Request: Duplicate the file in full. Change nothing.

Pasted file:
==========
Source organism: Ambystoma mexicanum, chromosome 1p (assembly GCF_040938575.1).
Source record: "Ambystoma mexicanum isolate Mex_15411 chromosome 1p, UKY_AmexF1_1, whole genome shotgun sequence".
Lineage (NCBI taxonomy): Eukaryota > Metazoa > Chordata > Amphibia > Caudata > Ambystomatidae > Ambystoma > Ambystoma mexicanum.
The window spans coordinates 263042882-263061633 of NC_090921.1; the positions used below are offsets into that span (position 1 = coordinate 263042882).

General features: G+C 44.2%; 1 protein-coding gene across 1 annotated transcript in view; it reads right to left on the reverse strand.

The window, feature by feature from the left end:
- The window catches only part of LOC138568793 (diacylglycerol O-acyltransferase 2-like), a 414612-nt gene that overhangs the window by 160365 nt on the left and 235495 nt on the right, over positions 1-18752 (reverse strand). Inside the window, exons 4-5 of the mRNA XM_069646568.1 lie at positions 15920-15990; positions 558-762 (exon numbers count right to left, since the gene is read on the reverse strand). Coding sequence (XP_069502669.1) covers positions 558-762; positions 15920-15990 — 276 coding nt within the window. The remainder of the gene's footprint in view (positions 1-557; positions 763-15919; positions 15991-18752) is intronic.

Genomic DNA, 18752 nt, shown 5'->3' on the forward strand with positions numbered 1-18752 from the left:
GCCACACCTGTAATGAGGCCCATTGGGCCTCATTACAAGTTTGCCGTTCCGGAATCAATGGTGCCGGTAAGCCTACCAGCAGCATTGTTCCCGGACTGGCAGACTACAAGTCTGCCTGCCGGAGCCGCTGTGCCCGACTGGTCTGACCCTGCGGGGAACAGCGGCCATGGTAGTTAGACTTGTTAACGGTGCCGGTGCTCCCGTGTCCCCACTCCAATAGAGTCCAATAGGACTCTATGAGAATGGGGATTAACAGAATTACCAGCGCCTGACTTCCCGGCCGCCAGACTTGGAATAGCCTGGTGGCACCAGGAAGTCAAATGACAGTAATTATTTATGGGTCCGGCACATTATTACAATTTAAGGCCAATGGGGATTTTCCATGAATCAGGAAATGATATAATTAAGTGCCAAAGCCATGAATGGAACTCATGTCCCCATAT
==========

Source organism: Ambystoma mexicanum, chromosome 1p (assembly GCF_040938575.1).
Source record: "Ambystoma mexicanum isolate Mex_15411 chromosome 1p, UKY_AmexF1_1, whole genome shotgun sequence".
Lineage (NCBI taxonomy): Eukaryota > Metazoa > Chordata > Amphibia > Caudata > Ambystomatidae > Ambystoma > Ambystoma mexicanum.
The window spans coordinates 263042882-263061633 of NC_090921.1; the positions used below are offsets into that span (position 1 = coordinate 263042882).

General features: G+C 44.2%; 1 protein-coding gene across 1 annotated transcript in view; it reads right to left on the reverse strand.

The window, feature by feature from the left end:
- The window catches only part of LOC138568793 (diacylglycerol O-acyltransferase 2-like), a 414612-nt gene that overhangs the window by 160365 nt on the left and 235495 nt on the right, over positions 1-18752 (reverse strand). Inside the window, exons 4-5 of the mRNA XM_069646568.1 lie at positions 15920-15990; positions 558-762 (exon numbers count right to left, since the gene is read on the reverse strand). Coding sequence (XP_069502669.1) covers positions 558-762; positions 15920-15990 — 276 coding nt within the window. The remainder of the gene's footprint in view (positions 1-557; positions 763-15919; positions 15991-18752) is intronic.

Genomic DNA, 18752 nt, shown 5'->3' on the forward strand with positions numbered 1-18752 from the left:
GCCACACCTGTAATGAGGCCCATTGGGCCTCATTACAAGTTTGCCGTTCCGGAATCAATGGTGCCGGTAAGCCTACCAGCAGCATTGTTCCCGGACTGGCAGACTACAAGTCTGCCTGCCGGAGCCGCTGTGCCCGACTGGTCTGACCCTGCGGGGAACAGCGGCCATGGTAGTTAGACTTGTTAACGGTGCCGGTGCTCCCGTGTCCCCACTCCAATAGAGTCCAATAGGACTCTATGAGAATGGGGATTAACAGAATTACCAGCGCCTGACTTCCCGGCCGCCAGACTTGGAATAGCCTGGTGGCACCAGGAAGTCAAATGACAGTAATTATTTATGGGTCCGGCACATTATTACAATTTAAGGCCAATGGGGATTTTCCATGAATCAGGAAATGATATAATTAAGTGCCAAAGCCATGAATGGAACTCATGTCCCCATAT